Characterising the process of attenuation by serial egg passaging of Infectious Bronchitis Virus (IBV) using genomic and phenotypic methods

Oade, Michael Steven (2020) Characterising the process of attenuation by serial egg passaging of Infectious Bronchitis Virus (IBV) using genomic and phenotypic methods. PhD thesis, University of Glasgow.

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Vaccines against infectious bronchitis virus (IBV) are produced by repeated passage of virulent IBVs in embryonated hens’ eggs. Although used as a standard method by industry to generate a vaccine, the mechanism behind attenuation remains unclear. Moreover, the genetic changes that occur during the process of attenuation by egg passage largely go unreported. RNA viruses such as IBV do not exist as clonal structures but rather a population of genetically related viruses that interact on a functional scale. The evolution of IBV is purportedly the influence of two factors; the generation of genetic diversity and selection of preexisting genetic variants. The origin of attenuating mutations as a result of serial egg passaging is a subject of debate.

A panel of egg-passaged isolates of IBV, four started using a virulent population and four started using the virulent population’s clone have previously been generated in the lab. The starting, intermediate and final attenuated viruses were deep sequenced using an array of high-throughput sequencing (HTS) techniques. The genetic differences occurring at both consensus- and subconsensus level between virulent and attenuated IBVs are reported here as is the order of mutational appearance; both are used to inform as to the evolutionary pathways leading to attenuation. The use of HTS to study the process of attenuation by egg passaging is novel to the field.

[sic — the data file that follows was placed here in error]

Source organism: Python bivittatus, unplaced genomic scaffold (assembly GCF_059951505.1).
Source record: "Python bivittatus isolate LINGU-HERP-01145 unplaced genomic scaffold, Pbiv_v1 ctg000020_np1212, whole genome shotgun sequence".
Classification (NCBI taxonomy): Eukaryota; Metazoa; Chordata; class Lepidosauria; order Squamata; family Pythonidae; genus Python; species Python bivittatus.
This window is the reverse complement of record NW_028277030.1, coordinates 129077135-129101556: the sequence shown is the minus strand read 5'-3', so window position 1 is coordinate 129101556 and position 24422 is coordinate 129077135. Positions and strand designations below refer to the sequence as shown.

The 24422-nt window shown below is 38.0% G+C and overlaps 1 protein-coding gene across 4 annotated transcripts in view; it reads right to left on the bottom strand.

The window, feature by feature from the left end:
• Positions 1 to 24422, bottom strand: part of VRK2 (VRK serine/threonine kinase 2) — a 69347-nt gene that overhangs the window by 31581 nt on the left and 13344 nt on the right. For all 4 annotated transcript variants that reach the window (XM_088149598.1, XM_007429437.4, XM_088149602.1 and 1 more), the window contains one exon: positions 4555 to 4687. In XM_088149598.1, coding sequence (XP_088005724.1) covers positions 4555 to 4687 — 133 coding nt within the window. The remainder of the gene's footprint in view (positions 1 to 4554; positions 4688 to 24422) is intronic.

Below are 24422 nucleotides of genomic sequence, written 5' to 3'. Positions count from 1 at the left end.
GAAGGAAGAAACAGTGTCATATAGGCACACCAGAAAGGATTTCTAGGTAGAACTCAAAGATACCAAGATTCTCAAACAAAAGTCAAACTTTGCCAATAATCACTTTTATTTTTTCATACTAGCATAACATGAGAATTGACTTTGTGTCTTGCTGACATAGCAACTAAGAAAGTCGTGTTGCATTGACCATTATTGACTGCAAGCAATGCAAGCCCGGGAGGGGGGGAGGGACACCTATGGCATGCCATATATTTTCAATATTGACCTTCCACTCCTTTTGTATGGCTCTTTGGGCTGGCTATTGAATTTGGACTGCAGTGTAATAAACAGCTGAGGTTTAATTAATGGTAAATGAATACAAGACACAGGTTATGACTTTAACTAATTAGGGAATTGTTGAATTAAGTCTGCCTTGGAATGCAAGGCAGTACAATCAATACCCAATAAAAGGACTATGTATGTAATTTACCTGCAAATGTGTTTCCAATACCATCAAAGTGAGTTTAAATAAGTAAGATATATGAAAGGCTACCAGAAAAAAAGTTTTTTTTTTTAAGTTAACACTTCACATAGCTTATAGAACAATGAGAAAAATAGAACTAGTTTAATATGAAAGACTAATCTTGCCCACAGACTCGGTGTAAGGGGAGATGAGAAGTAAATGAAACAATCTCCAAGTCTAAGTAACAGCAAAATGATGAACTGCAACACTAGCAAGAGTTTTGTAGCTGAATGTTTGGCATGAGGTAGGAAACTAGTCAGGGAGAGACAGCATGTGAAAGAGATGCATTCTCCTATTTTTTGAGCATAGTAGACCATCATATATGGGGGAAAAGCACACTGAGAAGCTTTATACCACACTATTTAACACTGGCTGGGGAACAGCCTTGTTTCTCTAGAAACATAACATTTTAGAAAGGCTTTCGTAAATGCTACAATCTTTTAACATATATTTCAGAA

During this analysis, it was observed that the 3′ untranslated region (UTR) of IBV undergoes a proportionally higher rate of mutation compared to the rest of the genome. The involvement of the region in governing virus pathogenicity, to elude as to a possible mechanism of IBV attenuation, was studied by reverse genetics exchanging a virulent IBV’s 3′ UTR with that of a non-pathogenic IBV equivalent. Interestingly, this virus was shown to be non-pathogenic when introduced to birds.

Item Type: Thesis (PhD)
Qualification Level: Doctoral
Subjects: Q Science > QR Microbiology
Q Science > QR Microbiology > QR355 Virology
Colleges/Schools: College of Medical Veterinary and Life Sciences > Institute of Biodiversity Animal Health and Comparative Medicine
Supervisor's Name: Bickerton, Dr. Erica and Orton, Dr. Richard and Hammond, Prof. John
Date of Award: 2020
Depositing User: Mr Michael S Oade
Unique ID: glathesis:2020-80241
Copyright: Copyright of this thesis is held by the author.
Date Deposited: 16 Mar 2020 17:00
Last Modified: 04 Apr 2023 11:22
Thesis DOI: 10.5525/gla.thesis.80241

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